A Critique of Socialism

Socialism is displacing liberalism as the preferred political and economic system of our generation. The supposed generation of forward thinkers is being duped by a remarkably out of date, failed philosophy.

In a recent survey, 43% of 18-29 year olds expressed a favorable view of socialism. A separate poll showed 58% of millennials aged 18-24 viewed it positively. This misguided fetish for the 20th century’s most discredited ideology is frightening and reflects a failure of our education system.

 

For while idealistic dreams of capitalism’s destruction may seem alluring, socialism has proven far better at making bold promises than fulfilling them.

 

Before continuing, let me emphasize I am speaking about authentic socialism and nothing less. Socialism means more than government-funded college and handouts. The socialism I am talking about accepts historical materialism, the inevitable collapse of capitalism, and believes “the history of all hitherto existing society is the history of class struggles.” To any self-proclaimed socialist-sympathizers reading this, if you do not understand those phrases, then you are probably not a socialist.

 

As an economic doctrine, socialism is clearly impractical.

 

How is a government supposed to determine the prices of every good, the quantity needed, and how they are to be made? This requires a massive bureaucracy at great expense and, even with thousands or millions of people, determining all or most of the intricate details of an economy is simply impossible. The human brain can only manage so much.

 

The case against socialism is readily apparent from a cursory study of history, which is why its popularity among the next generation of leaders reflects poorly on America’s education system. Where socialism has sunk its teeth into the fabric of society, degeneration and decay have followed.

The USSR, the great bastion of 20th century socialism, was a wreck by the end of the Cold War. The promises of socialist-induced paradise became a living lie. Massacres and political purges followed the Bolshevik Revolution, and Joseph Stalin ruled with an iron fist. No amount of five year economic plans could fix the Soviet economy. When Mikhail Gorbachev tried to reform the Soviet system, its flimsiness could not withstand even moderate change.

There is no need to look to the past, however—simply look at Venezuela. It stands as a modern, socialist-created economic and human rights disaster. Matt O’Brien, writing for the Washington Post, put it perfectly: “There has never been a country that should have been so rich but ended up this poor.” Corruption, self-interest, and excessive government control of everyday life have run Venezuela into the ground. In 2015, Venezuela scored 158 out of 168 countries on Transparency International’s Corruption Perceptions Index. Corruption erodes trust between individuals, between individuals and government, and within the government itself. Socialism has torn apart Venezuela.

 

Some might say the USSR and Venezuela never implemented true socialism. Even so, that merely confirms another argument against socialism: it has to rely on imperfect, self-interested people to staff its bureaucracies, plan the economy, and oversee an excessively centralized administration. Dreams of liberation and progress quickly deteriorate into tyranny and dictatorship. Once fallible men get a taste of power, they are reluctant to relinquish it. As Lord Acton shrewdly observed, “Power tends to corrupt and absolute power corrupts absolutely.”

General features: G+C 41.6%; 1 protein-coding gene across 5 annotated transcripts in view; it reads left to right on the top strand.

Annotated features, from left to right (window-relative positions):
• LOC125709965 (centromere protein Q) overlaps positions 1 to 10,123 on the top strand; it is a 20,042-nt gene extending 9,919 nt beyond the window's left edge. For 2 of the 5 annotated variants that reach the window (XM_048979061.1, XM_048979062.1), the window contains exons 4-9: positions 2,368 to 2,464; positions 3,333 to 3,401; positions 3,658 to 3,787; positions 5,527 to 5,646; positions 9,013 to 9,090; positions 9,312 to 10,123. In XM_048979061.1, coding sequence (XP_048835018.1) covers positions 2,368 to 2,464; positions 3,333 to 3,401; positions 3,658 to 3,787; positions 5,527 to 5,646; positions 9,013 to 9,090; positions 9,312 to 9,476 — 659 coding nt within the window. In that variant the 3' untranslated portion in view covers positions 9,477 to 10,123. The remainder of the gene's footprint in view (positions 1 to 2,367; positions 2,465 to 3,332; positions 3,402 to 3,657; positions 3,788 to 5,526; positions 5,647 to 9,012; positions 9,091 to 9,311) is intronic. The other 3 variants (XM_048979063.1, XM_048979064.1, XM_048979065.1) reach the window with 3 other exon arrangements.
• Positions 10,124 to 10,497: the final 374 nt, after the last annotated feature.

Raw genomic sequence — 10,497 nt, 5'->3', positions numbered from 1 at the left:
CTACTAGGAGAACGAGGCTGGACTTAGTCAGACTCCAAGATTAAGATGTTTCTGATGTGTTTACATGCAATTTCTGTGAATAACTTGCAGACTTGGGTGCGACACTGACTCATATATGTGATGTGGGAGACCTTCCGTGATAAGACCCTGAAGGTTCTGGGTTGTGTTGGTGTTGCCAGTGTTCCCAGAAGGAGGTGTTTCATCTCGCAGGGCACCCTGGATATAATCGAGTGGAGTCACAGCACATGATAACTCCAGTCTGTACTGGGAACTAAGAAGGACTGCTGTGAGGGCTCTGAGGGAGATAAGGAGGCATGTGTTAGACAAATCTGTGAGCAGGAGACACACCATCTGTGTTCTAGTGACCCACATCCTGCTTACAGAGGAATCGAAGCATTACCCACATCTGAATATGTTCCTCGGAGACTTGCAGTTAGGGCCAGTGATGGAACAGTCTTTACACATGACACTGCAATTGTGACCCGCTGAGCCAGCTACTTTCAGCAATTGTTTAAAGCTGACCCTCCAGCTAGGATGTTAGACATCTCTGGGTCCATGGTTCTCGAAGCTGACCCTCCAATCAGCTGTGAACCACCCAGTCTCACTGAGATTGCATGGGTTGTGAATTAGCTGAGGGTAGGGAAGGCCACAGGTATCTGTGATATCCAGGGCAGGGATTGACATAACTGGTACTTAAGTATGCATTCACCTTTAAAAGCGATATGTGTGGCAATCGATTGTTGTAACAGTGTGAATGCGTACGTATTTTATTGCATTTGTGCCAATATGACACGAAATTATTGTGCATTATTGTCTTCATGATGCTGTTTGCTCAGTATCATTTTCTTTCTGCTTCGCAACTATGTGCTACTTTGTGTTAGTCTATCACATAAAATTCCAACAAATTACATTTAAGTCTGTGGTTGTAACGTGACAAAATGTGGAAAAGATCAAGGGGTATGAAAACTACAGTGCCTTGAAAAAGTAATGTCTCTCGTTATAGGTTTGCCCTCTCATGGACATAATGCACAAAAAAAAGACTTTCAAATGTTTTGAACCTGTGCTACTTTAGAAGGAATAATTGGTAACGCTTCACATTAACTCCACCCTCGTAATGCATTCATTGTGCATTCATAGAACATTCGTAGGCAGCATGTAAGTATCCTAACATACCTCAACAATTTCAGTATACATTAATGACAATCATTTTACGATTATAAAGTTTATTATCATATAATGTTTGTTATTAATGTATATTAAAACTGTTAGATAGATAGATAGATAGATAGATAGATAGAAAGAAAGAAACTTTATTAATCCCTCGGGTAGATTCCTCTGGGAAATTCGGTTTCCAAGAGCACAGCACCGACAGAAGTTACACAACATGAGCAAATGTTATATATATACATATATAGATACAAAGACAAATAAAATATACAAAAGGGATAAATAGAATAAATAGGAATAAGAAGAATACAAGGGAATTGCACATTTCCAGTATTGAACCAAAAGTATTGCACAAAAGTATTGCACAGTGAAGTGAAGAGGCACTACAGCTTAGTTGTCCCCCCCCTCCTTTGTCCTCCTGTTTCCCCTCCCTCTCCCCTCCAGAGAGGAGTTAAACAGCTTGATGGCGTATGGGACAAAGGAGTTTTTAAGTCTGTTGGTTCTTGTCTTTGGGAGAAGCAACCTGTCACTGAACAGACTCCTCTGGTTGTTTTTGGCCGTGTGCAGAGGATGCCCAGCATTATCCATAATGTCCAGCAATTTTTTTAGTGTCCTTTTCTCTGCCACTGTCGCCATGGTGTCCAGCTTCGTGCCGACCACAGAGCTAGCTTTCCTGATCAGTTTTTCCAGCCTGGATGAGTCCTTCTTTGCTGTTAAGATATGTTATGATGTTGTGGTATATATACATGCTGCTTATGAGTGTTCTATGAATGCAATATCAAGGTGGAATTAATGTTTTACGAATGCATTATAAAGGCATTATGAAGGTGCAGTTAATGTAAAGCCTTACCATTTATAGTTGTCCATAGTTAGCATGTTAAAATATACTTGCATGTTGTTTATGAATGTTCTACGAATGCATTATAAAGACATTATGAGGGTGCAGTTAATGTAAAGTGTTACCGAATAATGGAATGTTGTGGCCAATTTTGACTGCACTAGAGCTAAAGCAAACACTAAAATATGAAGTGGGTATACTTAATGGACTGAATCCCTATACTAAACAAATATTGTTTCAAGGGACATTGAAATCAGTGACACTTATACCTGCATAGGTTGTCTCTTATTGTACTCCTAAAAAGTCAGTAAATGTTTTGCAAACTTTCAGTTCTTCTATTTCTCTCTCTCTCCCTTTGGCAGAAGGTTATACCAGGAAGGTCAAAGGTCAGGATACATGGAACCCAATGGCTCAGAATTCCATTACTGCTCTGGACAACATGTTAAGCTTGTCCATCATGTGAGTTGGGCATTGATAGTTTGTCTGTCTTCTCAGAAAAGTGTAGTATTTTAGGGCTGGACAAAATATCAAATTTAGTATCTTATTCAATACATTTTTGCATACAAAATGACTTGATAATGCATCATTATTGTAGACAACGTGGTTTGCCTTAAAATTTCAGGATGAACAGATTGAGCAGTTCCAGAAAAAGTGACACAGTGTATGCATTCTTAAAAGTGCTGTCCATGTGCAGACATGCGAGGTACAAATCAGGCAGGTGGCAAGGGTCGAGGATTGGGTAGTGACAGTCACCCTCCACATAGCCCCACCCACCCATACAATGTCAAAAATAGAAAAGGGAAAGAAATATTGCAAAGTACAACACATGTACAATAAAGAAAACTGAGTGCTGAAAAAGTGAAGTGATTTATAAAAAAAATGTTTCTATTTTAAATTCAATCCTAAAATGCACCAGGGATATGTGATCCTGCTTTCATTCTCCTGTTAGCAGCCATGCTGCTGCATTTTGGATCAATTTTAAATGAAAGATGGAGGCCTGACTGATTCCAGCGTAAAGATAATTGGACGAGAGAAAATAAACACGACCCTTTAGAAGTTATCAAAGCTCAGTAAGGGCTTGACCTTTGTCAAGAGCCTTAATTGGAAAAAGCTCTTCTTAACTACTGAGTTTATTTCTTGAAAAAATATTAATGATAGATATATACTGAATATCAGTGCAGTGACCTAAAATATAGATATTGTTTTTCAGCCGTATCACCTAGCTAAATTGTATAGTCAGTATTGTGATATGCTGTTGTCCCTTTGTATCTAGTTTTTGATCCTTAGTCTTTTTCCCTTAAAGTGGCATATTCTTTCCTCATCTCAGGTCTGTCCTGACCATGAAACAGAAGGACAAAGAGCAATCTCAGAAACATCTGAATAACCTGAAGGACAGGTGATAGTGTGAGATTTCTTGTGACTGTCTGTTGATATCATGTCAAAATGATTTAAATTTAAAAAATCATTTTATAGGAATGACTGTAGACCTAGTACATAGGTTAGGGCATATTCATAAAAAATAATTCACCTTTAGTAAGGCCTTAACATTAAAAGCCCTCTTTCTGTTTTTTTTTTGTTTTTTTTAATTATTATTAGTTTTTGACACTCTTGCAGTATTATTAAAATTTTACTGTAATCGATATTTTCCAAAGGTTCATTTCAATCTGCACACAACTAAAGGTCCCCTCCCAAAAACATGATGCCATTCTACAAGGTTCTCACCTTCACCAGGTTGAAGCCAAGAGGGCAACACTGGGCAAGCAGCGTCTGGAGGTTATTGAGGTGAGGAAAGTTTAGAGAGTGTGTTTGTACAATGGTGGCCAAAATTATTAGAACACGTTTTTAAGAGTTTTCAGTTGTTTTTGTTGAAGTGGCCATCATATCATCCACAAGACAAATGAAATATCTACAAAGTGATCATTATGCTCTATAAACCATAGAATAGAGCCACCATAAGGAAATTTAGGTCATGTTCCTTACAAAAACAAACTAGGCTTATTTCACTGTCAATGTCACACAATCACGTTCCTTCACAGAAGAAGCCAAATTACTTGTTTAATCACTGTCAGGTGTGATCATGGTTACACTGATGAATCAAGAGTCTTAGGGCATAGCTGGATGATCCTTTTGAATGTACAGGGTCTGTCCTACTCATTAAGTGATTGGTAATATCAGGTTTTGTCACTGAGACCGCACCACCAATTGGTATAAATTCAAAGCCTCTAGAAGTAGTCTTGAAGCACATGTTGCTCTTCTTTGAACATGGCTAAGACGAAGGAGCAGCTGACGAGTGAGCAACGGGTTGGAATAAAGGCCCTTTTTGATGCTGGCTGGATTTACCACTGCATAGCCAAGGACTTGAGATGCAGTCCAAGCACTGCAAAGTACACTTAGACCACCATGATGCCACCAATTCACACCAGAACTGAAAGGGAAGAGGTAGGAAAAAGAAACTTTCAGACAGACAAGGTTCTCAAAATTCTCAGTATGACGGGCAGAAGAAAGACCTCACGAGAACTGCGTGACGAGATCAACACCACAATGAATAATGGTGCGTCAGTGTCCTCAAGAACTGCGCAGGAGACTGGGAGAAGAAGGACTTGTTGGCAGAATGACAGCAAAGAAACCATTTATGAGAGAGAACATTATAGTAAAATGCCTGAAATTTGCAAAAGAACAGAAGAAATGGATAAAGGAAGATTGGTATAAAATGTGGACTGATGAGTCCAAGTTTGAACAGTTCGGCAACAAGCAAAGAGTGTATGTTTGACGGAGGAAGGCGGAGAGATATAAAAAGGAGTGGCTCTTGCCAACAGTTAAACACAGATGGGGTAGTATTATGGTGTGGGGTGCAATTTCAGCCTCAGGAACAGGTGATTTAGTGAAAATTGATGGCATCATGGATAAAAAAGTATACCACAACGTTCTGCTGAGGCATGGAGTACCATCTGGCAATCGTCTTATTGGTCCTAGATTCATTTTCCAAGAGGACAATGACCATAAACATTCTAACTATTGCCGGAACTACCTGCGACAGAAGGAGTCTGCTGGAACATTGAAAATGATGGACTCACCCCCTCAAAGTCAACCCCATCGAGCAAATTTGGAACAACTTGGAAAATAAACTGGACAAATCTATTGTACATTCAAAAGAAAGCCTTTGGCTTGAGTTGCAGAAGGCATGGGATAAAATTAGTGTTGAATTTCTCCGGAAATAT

Socialism in theory appears perfect, but it has proven unfeasible in practice.

This critique extends to so-called democratic socialism, a system in which political democracy exists alongside collective ownership of the means of production. Pure democracy, with nothing to temper the collective will of the people, is a recipe for a tyranny more pernicious than blatant dictatorship. When “the people” are directly in control of all facets of society, the will of the majority becomes legitimate law and there is nothing to prevent the 51% from imposing their wishes on the 49%. Though not a socialist event, the French Revolution offers a prime example of democracy and majorities run amok, culminating in death and eventual dictatorship under Napoleon. Instead of a system of merit and competition, in which, for example, the best ideas and most qualified individuals strive to better the lives of others, the often irrational whims of the majority rule unchecked.

Democratic socialism must also rely on imperfect people with self-interests that neither institutions nor other controls can curb. If our system is operating as it should, the self-interest of the capitalist innovator is channeled into the creation of products which benefit all. Even the luxuries of one era tend to become affordable to all. In a democratic socialist world, the system is the people running it, or better put, the people are the constitution–the system is overly reliant on fantasies of virtuous humans acting solely for the public interest.